Several years ago I was contacted by Susan, one of my radio listeners in New Hampshire, with a question that remains a fascinating phenomenon.
“My two year old cat Juno steals Kalamata olives. Not only does he steal them, he will scream and beg for them if he sees me eating them or smells them in the room. He’ll gnaw on my fingers if he knows I’ve held one.
He is normally a very composed furry gentleman. Once Juno secures an olive he literally goes wild — he shakes with excitement and devours the olive in an ecstatic frenzy. I’ve never witnessed such behavior.
Days after consuming an olive and, with a wistful look on his face, Juno will even lick the floor where it once was. Is this a nutrition issue? Is my kitty missing an essential nutrient in his diet? Juno receives three small cans of food daily and has a water fountain which is always on and clean, as well as fresh tap water placed in a dish daily.
We keep a steady crop of cat grass available, and he gets dried protein treats about once a month, for fun. I’d welcome your thoughts, Tracie. Should I give him olives, or refrain? What could be driving this obsession of his?”
“Green olives (Olea europaea) and pimentos (Capsicum annuum) contain isoprenoids, which are structurally similar to the active chemical in catnip methylcyclopentane monoterpene nepetalactone.
The chemical in the essential oil of these plants binds to receptors in the cat’s vomeronasal organ and has a similar effect on the same receptors that are responsible for getting her high on catnip.
The vomeronasal organ is what cats (and most other animals, with the exception of humans) use to sense pheromones. This part of a kitty’s nose/brain is where the nepetalactone in catnip stimulates pheromone receptors, accounting for the mind-altering effect a cat can experience, resulting in “space-kitty.”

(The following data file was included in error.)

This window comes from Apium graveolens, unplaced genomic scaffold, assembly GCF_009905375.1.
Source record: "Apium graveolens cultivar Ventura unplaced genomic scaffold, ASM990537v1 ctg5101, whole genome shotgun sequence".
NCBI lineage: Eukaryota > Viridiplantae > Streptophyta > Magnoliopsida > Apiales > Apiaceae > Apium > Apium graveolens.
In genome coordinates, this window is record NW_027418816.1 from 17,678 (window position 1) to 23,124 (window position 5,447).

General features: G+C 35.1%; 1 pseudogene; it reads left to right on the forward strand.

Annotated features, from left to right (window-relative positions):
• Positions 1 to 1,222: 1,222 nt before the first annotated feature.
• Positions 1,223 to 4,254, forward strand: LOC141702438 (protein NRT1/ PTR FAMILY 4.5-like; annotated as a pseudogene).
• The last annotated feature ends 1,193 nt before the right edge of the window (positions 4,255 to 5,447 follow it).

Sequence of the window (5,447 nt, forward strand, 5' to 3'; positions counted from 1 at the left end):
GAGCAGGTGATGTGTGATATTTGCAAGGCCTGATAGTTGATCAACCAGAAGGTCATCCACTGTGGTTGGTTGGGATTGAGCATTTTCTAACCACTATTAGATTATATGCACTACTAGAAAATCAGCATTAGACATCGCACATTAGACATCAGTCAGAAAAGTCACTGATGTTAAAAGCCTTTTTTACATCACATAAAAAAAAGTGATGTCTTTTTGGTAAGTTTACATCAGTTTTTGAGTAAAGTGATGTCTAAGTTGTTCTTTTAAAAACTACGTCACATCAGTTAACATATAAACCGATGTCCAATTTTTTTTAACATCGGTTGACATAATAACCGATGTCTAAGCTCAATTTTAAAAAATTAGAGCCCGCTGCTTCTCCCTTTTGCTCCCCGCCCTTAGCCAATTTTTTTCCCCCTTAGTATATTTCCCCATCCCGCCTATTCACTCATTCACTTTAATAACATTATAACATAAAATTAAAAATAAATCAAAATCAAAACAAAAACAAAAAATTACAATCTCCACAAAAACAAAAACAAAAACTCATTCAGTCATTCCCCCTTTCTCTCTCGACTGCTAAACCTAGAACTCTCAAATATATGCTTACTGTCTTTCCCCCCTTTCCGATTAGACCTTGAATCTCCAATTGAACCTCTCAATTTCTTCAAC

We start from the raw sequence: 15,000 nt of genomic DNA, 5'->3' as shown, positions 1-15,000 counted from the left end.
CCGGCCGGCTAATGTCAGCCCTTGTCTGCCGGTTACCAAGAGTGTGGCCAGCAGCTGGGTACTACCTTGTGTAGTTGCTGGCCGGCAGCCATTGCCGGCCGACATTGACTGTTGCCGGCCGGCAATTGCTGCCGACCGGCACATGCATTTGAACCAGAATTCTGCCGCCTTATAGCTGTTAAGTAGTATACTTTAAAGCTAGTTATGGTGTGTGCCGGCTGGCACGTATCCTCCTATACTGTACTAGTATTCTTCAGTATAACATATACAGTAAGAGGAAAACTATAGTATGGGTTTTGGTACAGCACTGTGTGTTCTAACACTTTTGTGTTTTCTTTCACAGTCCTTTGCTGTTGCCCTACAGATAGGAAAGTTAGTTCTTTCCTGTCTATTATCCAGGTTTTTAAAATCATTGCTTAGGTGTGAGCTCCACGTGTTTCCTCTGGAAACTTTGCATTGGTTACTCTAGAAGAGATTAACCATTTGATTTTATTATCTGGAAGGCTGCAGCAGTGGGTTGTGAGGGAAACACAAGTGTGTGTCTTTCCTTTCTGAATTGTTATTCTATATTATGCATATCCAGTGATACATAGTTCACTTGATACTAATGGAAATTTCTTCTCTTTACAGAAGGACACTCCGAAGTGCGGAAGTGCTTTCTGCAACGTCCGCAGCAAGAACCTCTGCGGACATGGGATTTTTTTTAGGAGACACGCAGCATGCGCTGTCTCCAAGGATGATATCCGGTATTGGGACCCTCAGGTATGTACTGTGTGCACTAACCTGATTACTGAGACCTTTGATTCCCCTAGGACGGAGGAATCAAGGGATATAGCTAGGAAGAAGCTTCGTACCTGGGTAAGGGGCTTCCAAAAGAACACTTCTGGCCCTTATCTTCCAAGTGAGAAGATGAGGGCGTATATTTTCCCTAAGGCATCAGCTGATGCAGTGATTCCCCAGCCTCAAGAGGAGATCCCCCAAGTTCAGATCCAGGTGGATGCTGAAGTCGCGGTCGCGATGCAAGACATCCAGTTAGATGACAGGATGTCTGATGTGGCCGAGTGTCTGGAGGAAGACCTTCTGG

I remembered that back when I first got the question about Juno’s olive obsession, I had put the question to Jackson Galaxy (proud to say I knew him way before he achieved fame and acclaim as Cat Daddy). Funnily enough, he came back with the same explanation about pussycats and olives, with a more down-to-earth explanation. Jackson said, “Believe it or not, this story is commonplace. Reason being, both in varieties of green olives, like Kalamatas, and in pimentos, there are high levels of certain compounds that actually resemble pheromones.
There’s a lot of scientific mumbo-jumbo that I’m sure nobody (like me!) is interested in reading, but the bottom line is that these olives have components in their essential oils that cause a reaction very similar to catnip. Yes, Juno is ‘olive-high.’ And no, there is nothing “bad” in kalamatas, although they are pretty well empty in terms of the nutrition they offer. Susan may be trying to make a connection between what Juno might lack in his diet and the olive-eating (like when animals eat dirt, for example), when in reality Juno is just looking for a cheap thrill!”
There appears to be no toxicity to olives (although one of my listeners mentioned diarrhea) but they don’t have the Happy Making effect on every cat. Another treat you can consider for your cat – that is also much-needed environmental enrichment – is to put some freeze dried protein treats like Halo’s Liv-a-Littles inside a good dispenser toy and let your kitty put her brain to good use trying to extricate the tasty morsels!
Tracie Hotchner is the author of THE DOG BIBLE: Everything Your Dog Wants You to Know and THE CAT BIBLE: Everything Your Cat Expects You to Know. She is also a renowned pet radio host and producer, having spent 7 years on the Martha Stewart Channel of Sirius/XM with CAT CHAT® and even longer with her award-winning NPR radio show DOG TALK® (and Kitties, Too!) that continues to broadcast in the Hamptons and the Berkshires. Her most recent accomplishment is the pet talk radio network she has created on the Internet called The Radio Pet Lady Network.